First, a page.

Legal Briefing- June 2020

Government

  • President Bashar Al-Assad dismissed Prime Minister Imad Khamis from his post, which he held since 2016, following deteriorating economic conditions and appointed Hussein Arnous as the new Prime Minister to lead the government at least until the parliamentary elections in July.
  • Prime Minister Hussein Arnous issued instructions to all ministers to exercise the powers granted to them pursuant to the laws and regulations in force to take the necessary decisions within their authority without referring back to the Council of Ministers for clarifications.
  • The Council of Ministers pushed forward the e-government program by approving the reduction of paper correspondences in governmental transactions.

Parliament

  • A Syrian MP called on then-Prime Minister Imad Khamis’ government to get a grip on the deterioration of the economic situation in the country caused by the depreciating value of the Syrian Pound or face a vote of no confidence in the People’s Assembly as mandated by the Constitution.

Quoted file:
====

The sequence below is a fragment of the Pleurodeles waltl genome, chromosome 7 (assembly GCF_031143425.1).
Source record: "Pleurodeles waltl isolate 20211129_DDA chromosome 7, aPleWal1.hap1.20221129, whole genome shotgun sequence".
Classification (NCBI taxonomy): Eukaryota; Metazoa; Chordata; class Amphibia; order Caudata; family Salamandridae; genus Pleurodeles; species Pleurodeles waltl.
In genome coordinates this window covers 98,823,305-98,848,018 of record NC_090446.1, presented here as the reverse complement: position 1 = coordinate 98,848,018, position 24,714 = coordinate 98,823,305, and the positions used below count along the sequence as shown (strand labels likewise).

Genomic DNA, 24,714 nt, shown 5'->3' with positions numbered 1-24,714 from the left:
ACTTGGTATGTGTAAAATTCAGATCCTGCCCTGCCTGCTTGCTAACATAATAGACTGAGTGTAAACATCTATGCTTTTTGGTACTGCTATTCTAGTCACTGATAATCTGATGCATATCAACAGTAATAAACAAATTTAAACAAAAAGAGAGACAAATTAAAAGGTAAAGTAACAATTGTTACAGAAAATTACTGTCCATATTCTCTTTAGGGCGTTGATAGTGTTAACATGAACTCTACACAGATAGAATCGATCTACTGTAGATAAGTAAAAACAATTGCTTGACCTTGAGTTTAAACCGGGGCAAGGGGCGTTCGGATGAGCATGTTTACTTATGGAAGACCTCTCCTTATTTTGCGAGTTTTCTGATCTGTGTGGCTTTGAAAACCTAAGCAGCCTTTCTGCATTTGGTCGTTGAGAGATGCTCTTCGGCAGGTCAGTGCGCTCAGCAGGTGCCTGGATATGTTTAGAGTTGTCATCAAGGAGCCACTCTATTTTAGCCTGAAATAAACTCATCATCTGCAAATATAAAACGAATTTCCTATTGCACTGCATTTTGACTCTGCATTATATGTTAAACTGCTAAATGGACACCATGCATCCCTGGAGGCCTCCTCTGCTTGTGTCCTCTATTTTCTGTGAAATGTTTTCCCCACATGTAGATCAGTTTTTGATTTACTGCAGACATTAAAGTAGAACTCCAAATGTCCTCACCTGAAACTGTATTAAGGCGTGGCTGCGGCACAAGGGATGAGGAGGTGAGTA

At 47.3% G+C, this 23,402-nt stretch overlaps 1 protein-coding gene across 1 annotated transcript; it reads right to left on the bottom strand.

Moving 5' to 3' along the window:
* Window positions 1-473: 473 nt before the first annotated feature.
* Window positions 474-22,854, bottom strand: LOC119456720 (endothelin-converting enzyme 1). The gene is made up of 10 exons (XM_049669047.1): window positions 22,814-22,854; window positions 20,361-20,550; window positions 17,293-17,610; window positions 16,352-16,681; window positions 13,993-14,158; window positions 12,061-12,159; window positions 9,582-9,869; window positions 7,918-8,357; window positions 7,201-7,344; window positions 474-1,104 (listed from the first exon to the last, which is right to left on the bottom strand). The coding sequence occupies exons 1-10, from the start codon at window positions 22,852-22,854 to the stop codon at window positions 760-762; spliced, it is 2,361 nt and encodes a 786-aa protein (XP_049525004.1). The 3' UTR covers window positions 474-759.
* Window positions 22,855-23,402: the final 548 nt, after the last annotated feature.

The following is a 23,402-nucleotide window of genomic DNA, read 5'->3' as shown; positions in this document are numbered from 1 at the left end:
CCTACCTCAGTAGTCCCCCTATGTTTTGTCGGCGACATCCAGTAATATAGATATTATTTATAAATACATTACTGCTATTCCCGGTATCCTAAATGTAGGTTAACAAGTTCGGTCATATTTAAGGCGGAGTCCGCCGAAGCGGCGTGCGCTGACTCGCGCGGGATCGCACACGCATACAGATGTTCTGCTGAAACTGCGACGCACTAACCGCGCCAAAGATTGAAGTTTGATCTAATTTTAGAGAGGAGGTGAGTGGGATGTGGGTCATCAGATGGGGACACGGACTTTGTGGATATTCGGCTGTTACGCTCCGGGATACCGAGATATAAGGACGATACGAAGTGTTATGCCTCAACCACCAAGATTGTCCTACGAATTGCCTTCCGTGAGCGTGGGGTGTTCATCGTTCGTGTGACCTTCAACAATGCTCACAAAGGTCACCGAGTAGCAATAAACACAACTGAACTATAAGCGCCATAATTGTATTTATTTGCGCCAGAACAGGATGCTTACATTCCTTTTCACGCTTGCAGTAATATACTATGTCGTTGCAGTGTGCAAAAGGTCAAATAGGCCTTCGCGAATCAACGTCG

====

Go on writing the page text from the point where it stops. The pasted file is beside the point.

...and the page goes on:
• More Baath Party members began taking part in the process to directly nominate their candidates to stand in the parliamentary elections to the People’s Assembly in July through expanded conferences of the party’s branches throughout Syria.

Local Councils

  • The Council of Ministers approved a directive allocating SYP 9.35 billion to the Ministry of Local Administration and the Environment to distribute to local councils throughout the provinces to finance development projects and the provision of services.

Finance

  • The People’s Assembly approved amendments to the Foreign Exchange Law 24/2006 with respect to the receipt of international remittances in accordance with the controls and standards imposed by the Monetary and Credit Council and the licensing of further foreign exchange branches.